Published July 18, 2013
If you travel on behalf of a nonprofit organization to do volunteer work and have unreimbursed expenses, you can write off those expenses on your tax return.
Naturally there are rules revolving around this type of write off. You have to be able to itemize deductions rather than take the standard deduction in order to enjoy the benefits. Before attempting to take any deduction related to travel, meals, and entertainment make sure you can defend it if you find yourself in an audit situation. After all, anything that smacks of fun will be closely scrutinized. So in addition to your receipts, make sure you have keep any information describing the trip, photos or any other documentation that will prove the trip was indeed a charitable excursion.
So here’s the drill when expensing charitable travel:
First of all, it must be on behalf of a qualified organization. Ask the charity about its tax exempt status or use the IRS Select Check Tool to confirm qualification. If a group is not a qualified charity, that doesn’t mean it’s not a worthwhile program, it does mean your unreimbursed expenses will not be deductible.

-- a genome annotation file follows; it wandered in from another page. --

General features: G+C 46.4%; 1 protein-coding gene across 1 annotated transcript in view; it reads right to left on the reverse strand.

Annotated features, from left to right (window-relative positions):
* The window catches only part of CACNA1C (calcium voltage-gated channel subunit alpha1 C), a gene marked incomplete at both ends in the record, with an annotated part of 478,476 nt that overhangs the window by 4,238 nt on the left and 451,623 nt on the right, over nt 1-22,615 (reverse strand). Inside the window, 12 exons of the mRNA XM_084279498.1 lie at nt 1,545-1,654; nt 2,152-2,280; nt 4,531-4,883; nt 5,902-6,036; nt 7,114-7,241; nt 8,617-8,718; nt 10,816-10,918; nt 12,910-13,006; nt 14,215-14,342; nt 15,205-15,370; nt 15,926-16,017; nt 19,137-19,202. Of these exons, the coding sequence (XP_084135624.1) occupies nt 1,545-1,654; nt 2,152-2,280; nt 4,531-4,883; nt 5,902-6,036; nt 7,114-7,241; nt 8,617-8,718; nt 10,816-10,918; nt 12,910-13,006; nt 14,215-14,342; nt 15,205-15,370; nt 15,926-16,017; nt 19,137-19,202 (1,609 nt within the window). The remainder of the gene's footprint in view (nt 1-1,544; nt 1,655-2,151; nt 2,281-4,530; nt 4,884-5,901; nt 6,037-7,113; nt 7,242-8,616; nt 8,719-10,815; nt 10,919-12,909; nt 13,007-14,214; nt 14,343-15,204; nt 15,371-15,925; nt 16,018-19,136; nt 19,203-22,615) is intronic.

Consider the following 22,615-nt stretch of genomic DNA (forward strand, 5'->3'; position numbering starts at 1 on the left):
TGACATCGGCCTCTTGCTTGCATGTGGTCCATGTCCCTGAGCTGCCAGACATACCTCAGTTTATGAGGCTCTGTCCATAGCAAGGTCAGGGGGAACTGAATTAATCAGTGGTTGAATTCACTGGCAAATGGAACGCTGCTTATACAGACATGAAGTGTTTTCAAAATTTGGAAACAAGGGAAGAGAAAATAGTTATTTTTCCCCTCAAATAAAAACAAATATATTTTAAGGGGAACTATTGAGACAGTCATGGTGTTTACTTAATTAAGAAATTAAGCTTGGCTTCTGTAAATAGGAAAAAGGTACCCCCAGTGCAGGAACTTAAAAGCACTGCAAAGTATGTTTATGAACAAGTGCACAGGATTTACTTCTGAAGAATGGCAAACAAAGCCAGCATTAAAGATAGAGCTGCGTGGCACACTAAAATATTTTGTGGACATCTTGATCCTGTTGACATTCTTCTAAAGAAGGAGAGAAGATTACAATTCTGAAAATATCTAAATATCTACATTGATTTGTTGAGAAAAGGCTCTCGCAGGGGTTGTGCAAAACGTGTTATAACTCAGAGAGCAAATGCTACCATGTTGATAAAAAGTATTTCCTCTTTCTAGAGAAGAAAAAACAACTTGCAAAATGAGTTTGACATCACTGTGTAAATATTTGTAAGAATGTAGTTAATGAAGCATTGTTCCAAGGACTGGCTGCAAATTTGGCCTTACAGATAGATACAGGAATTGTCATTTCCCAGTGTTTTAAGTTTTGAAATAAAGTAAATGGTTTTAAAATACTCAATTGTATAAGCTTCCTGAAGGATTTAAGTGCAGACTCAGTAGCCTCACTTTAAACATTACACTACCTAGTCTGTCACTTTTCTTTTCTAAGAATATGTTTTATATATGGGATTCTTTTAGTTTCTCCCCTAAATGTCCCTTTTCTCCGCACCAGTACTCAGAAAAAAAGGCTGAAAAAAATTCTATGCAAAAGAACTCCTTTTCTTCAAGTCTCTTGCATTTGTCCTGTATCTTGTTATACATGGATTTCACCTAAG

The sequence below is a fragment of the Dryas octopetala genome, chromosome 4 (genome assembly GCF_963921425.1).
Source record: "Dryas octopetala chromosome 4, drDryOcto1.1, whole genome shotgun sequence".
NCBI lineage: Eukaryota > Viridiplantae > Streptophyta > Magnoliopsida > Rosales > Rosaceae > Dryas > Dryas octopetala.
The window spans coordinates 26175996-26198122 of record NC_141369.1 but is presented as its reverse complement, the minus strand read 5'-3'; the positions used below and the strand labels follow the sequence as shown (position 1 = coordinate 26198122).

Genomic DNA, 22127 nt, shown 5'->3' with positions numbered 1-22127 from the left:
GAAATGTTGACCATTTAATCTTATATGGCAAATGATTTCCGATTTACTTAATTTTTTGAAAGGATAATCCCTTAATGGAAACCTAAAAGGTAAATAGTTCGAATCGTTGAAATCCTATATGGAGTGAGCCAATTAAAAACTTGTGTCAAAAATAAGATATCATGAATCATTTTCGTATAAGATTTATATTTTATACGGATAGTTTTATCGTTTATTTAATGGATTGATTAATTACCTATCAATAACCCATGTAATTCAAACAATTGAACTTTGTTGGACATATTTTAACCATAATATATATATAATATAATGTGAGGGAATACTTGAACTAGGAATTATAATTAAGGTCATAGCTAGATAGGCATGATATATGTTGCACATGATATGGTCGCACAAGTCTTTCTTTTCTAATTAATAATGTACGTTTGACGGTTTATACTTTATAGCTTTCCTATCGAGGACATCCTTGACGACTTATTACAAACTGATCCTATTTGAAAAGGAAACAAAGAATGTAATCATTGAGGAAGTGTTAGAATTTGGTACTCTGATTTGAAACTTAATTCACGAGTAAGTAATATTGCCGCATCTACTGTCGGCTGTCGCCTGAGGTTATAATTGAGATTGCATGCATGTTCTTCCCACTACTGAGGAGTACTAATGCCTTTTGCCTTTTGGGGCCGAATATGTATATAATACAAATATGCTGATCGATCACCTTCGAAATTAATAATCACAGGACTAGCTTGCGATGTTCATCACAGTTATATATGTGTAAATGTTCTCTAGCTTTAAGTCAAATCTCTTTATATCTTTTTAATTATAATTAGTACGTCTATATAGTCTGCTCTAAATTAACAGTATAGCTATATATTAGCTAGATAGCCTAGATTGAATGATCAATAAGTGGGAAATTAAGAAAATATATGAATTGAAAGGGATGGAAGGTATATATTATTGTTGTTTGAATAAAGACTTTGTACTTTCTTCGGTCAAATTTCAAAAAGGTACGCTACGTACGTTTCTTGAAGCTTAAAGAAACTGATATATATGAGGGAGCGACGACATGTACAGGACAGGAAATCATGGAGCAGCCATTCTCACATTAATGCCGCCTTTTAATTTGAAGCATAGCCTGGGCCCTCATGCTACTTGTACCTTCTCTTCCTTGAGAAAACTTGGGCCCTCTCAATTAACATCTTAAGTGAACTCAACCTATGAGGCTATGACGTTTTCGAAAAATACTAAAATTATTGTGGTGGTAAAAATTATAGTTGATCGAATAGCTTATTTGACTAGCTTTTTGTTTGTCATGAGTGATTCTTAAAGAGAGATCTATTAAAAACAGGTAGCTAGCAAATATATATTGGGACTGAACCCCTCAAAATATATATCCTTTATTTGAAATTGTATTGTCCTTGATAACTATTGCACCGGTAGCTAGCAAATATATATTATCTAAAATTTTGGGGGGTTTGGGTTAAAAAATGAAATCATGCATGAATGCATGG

Secondly, the main reason of the trip must be for charitable purposes. So if you are a board member for the Boys and Girls Club and vacation for two weeks in Bali and decide one day to stop by the province’s version of the Boys and Girls Club to analyze operations and dine with the director, you will not be able to write off the trip. Of course, you are allowed to enjoy your time when travel for charity, but the element of personal pleasure, vacation or recreation cannot be significant.
You are not allowed to write off the value of your time or services. If you contribute property however, you may take a charitable contribution for that. So let’s say, you were take a trip on behalf of a nonprofit to teach reading to small children. You spend five hours a day working with the children and provide reading materials purchased with your own money. The value of the time you spend is not deductible but you can write off the cost of the books. You may want to take a few snapshots of the children reading the books to accompany the receipt to further substantiate the deduction.
Your work must be real and substantial throughout the trip. You can’t take the write off if you only have nominal duties or no duties at all for significant parts of the trip.
If you qualify, the expenses you may write off include
For more information, check IRS Publication 526 Charitable Contributions.